Obbava his better half, pertinently ready to offer her life if he ever asked for it, patiently waited by her husband’s side while he lunched. Understanding that her husband might need some more water, Obbava got up, took her earthen pot and went outside to fetch some water from a nearby pond for her husband. As she walked towards the pond she saw a horrifying sight that paralysed her steps. A chance sighting of a man entering the Chitradurga fort through a hole in the rocks led to a plan by Hyder Ali to send his soldiers through that hole. Obbava saw this man sneaking in from the “Putta Bagilu”- small hole exclaimed Ajjamma, suddenly rising up erect from her seat as if she had never aged. She continued, Obbava froze at the sight of the enemy soldiers in the fortress as if they had invaded her own house. She rushed back home to inform Kalanayaka but stood back in her steps as she saw her beloved enjoying his noon meal peacefully and delectably. Her love and devotion for her master surpassed her desire to warn him of the impending danger. Her heart tugged at her and forced her to retreat back from the house without informing him of the surprise attack of the enemy. She relentlessly fought with herself thinking about how to prevent the same. She grabbed the pestle in her hand, a sole weapon that she could think of in this time of crisis and waited near the adjacent rock for the guard to show up. The first blow that hit him on his head by the pestle sent him hurtling down the rocks. Cautiously moving ahead ensuring she is not spotted by anyone else, Obavva inched closer to the small secret hole in the rocks. Straightening her back at the rock wall struggling to hide herself she waited for her next victim. One more head popping out of the hole didn’t live to see the daylights of another day since he too was smacked dead on his head. The fallout was expected since the vigorous and mighty blow was inflicted by the forceful, able bodied, rugged Obbava with her tenacious pestle. She partly lifted and dragged the body of the Mughal soldier out of sight so as to not warn his mates who might follow his path. Back to her position, Obbava continued with the bloodbath of her victims one after another all by herself with none other than the pestle to help her, which was put to less demure uses until today. After a while when she didn’t return home, Kalanayaka grew anxious and started looking for his wife around his hut. He saw the pot from a distance and walked towards it. Only to find his wife courageously and bravely putting up a strong fight with the enemy soldiers. Obbava saw him running towards her, but instead she called out to him and asked him to set off a warning hooter for the rest of the Nayaka soldiers to attack the enemy which had penetrated into the fortress. He was amazed at her quick thinking, her audacity, her grit at standing up against an army of soldiers. As an ode to this gallantry act of his beloved wife he decided to leave her alone and took back his hooter, sounding loud calls of alarm signalling his soldiers to attack the enemy.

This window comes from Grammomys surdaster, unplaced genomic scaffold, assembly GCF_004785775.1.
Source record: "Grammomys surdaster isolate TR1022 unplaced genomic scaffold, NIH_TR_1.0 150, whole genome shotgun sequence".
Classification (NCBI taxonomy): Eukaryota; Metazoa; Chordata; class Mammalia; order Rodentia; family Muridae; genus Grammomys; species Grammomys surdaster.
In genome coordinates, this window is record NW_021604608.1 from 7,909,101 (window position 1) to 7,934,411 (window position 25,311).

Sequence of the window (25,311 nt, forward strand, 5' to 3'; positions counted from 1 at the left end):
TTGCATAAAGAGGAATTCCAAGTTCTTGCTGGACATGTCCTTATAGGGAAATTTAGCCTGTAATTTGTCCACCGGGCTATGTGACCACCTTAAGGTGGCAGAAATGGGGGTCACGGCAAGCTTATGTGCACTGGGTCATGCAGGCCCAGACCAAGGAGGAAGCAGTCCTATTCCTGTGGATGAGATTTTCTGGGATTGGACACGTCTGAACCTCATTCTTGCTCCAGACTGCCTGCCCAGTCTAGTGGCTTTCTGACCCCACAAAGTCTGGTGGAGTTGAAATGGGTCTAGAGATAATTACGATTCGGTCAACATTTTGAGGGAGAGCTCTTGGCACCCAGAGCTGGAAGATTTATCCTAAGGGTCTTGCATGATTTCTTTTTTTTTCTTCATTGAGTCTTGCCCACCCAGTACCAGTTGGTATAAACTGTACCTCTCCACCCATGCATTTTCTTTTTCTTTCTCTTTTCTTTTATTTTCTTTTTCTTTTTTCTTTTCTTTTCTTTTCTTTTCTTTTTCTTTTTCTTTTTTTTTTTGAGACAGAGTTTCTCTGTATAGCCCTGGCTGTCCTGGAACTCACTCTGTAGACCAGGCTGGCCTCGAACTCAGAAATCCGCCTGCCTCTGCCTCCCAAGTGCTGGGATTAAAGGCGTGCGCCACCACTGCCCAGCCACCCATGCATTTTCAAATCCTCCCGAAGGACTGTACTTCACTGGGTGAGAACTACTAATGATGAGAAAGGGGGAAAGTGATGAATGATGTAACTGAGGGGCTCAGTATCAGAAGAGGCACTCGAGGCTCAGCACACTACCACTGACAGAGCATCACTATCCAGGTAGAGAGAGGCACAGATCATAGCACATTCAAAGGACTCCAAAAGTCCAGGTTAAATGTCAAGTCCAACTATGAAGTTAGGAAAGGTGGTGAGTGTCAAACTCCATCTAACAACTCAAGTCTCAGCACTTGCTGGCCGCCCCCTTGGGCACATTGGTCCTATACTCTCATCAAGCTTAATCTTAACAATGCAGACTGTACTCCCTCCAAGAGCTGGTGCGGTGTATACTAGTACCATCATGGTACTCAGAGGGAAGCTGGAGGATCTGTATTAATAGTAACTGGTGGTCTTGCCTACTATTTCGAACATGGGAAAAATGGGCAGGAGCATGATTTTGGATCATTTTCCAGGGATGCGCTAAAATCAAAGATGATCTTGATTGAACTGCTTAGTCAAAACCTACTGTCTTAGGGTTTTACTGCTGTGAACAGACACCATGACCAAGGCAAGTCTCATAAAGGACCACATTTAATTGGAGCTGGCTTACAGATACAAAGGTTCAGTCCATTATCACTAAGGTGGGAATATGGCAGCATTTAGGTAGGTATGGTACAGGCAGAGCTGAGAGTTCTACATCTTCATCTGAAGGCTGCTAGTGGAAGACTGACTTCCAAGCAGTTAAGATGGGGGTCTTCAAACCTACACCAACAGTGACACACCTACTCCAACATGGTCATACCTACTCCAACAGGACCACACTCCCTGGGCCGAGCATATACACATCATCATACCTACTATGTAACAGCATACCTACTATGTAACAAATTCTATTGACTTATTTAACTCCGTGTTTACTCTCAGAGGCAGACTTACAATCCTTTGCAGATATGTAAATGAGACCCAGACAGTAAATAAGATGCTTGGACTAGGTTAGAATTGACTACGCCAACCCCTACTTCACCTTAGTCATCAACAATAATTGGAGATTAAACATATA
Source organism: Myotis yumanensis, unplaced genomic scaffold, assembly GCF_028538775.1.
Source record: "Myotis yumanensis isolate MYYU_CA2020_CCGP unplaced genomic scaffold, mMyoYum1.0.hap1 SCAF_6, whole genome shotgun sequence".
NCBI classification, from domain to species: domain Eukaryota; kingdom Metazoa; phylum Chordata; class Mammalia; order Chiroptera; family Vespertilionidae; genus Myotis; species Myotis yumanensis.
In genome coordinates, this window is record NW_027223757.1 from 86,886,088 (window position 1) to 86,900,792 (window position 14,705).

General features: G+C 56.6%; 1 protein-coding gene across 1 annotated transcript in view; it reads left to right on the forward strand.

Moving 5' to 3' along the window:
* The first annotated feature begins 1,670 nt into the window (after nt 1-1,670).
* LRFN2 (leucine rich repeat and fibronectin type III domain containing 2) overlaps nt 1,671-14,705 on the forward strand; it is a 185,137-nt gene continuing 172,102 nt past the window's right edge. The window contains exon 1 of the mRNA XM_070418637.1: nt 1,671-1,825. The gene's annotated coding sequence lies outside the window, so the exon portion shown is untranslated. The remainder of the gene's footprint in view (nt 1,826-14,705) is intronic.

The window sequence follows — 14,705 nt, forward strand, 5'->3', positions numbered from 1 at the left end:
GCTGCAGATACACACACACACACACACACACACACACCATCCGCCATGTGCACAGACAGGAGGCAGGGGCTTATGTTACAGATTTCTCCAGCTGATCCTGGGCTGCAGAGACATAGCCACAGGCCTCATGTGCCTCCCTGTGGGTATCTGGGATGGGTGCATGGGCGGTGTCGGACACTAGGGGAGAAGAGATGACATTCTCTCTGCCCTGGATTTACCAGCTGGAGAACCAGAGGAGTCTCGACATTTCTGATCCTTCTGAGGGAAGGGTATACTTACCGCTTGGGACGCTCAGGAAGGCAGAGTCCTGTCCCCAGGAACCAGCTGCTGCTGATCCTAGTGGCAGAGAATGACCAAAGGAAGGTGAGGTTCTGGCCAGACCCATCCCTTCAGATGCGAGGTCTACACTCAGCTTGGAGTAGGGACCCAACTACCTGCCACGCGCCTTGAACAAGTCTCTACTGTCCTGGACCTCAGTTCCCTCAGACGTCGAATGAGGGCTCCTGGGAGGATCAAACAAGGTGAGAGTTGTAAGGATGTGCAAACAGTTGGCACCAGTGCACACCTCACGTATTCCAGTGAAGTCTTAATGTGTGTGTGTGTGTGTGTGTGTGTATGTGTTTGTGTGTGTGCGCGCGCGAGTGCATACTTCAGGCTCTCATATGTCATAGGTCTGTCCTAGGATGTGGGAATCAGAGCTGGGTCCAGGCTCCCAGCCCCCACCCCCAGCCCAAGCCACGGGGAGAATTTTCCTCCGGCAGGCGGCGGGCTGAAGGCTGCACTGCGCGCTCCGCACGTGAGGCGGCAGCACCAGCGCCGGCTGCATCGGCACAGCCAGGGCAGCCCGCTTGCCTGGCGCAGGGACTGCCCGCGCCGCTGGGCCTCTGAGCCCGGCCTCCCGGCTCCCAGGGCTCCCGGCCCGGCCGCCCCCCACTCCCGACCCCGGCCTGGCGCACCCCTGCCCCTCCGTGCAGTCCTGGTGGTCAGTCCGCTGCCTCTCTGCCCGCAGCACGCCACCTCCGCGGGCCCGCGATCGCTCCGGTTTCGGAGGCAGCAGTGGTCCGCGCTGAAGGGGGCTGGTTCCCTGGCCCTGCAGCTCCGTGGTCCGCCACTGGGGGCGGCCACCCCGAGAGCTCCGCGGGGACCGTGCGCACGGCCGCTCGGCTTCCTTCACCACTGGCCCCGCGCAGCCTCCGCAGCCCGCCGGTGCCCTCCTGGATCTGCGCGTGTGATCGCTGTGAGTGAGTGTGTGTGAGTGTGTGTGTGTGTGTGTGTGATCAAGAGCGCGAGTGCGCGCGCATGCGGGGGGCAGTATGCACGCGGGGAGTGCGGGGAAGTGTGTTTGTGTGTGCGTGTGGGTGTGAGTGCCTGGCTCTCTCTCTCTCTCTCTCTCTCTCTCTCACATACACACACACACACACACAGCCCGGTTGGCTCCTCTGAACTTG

The fight ensued for many days and as destiny would have it Hyder Ali did manage to conquer the fort many days later. Ajjamma held the pestle as if she was holding on to her dear life and said “ that Hyder did win the battle, but not on the day Avva was around. She laid her life for the safety of her king, her homeland, her devoted patriotic husband by massacring the enemy soldiers. Hyder could win the battle only after they deceitfully killed my Avva and captured my Appaji.” Her eyes welled up as she held on to the pestle, wiping off her early memories of her great grandmother and grandfather with the tip of her saree. My friend and me were too shocked and overwhelmed to move. To her we must have looked like two zombies, with eyes wide open, tears rolling down them, gawking at her and the holy pestle speechlessly. She said it was upon us whether to believe this or not but she for sure was a living part of hard flesh and bone of this great woman warrior of Chitradurga. That day Ajjamma had immortalised the heroic deeds of Obbava to us and revealed to us one of the several brave acts the fort had witnessed in its history. As we regained composure we animatedly started discussing with each other how come we were the chosen ones to have heard this heroic saga of Obbava, how we accidentally landed upon her great granddaughter and how my two hundred and fifty rupees had fetched me million times more precious than I could ever have got even if I had to part with my entire wealth. We silently and respectfully got up from our seats, taking turns we touched Ajjamma’s wrinkled feet. She had only one thing to say, please tell the world about Onnake (pestle in local language) Obbava with as much pride as your heart can hold. Undoubtedly my heart was swelling with pride for having heard in first account, the heroic and brave deeds of this warrior woman of Karnataka.
As we turned to go I had a burning desire in me to hold this historical pestle just once in my hand. I didn’t even have to ask Ajjamma, since she nodded her head and handed me the pestle. It was certainly heavier than I had ever imagined. It only reiterated the fact that if this object was lifted up and used as a weapon, then surely the arms holding it must have been very indomitable and very unyielding in nature. I justified the smear of turmeric and vermillion worshipping this god-like possession, but the brown and grey shades at the tip perplexed me, hinting at me could this be what I think it was. Dried stains of sanguine fluid of the Mughal soldiers?? Very promptly, I placed it back in her hands feeling too belittled to hold this honourable treasure. I clandestinely pulled out my digicam and took a single picture with all three stalwarts in it- little master, Ajjamma and the honorable pestle of Onnake Obbava.